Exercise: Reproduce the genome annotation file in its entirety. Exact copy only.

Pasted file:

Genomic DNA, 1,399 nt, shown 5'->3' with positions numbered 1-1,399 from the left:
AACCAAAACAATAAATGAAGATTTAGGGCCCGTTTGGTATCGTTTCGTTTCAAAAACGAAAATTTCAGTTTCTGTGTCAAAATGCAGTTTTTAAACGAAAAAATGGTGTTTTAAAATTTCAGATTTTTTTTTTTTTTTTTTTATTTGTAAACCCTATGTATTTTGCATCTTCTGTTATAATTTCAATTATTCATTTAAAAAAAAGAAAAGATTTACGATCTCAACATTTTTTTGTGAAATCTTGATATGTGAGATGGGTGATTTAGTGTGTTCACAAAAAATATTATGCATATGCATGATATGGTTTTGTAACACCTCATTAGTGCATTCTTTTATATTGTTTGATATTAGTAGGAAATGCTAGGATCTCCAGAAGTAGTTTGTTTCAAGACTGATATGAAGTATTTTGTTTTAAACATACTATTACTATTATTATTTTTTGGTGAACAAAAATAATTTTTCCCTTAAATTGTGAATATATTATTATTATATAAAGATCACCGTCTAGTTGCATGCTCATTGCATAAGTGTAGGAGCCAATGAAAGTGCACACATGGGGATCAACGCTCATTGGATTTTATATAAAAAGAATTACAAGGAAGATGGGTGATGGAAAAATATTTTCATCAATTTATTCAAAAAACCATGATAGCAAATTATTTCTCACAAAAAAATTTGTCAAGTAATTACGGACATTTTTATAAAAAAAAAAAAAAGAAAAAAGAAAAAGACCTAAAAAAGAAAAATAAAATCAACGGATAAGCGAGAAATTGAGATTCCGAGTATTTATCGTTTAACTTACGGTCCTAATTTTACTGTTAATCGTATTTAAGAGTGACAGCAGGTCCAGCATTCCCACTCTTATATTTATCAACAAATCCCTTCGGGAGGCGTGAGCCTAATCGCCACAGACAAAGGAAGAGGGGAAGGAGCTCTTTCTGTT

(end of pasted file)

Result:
Genomic DNA, 1,399 nt, shown 5'->3' with positions numbered 1-1,399 from the left:
AACCAAAACAATAAATGAAGATTTAGGGCCCGTTTGGTATCGTTTCGTTTCAAAAACGAAAATTTCAGTTTCTGTGTCAAAATGCAGTTTTTAAACGAAAAAATGGTGTTTTAAAATTTCAGATTTTTTTTTTTTTTTTTTTATTTGTAAACCCTATGTATTTTGCATCTTCTGTTATAATTTCAATTATTCATTTAAAAAAAAGAAAAGATTTACGATCTCAACATTTTTTTGTGAAATCTTGATATGTGAGATGGGTGATTTAGTGTGTTCACAAAAAATATTATGCATATGCATGATATGGTTTTGTAACACCTCATTAGTGCATTCTTTTATATTGTTTGATATTAGTAGGAAATGCTAGGATCTCCAGAAGTAGTTTGTTTCAAGACTGATATGAAGTATTTTGTTTTAAACATACTATTACTATTATTATTTTTTGGTGAACAAAAATAATTTTTCCCTTAAATTGTGAATATATTATTATTATATAAAGATCACCGTCTAGTTGCATGCTCATTGCATAAGTGTAGGAGCCAATGAAAGTGCACACATGGGGATCAACGCTCATTGGATTTTATATAAAAAGAATTACAAGGAAGATGGGTGATGGAAAAATATTTTCATCAATTTATTCAAAAAACCATGATAGCAAATTATTTCTCACAAAAAAATTTGTCAAGTAATTACGGACATTTTTATAAAAAAAAAAAAAAGAAAAAAGAAAAAGACCTAAAAAAGAAAAATAAAATCAACGGATAAGCGAGAAATTGAGATTCCGAGTATTTATCGTTTAACTTACGGTCCTAATTTTACTGTTAATCGTATTTAAGAGTGACAGCAGGTCCAGCATTCCCACTCTTATATTTATCAACAAATCCCTTCGGGAGGCGTGAGCCTAATCGCCACAGACAAAGGAAGAGGGGAAGGAGCTCTTTCTGTT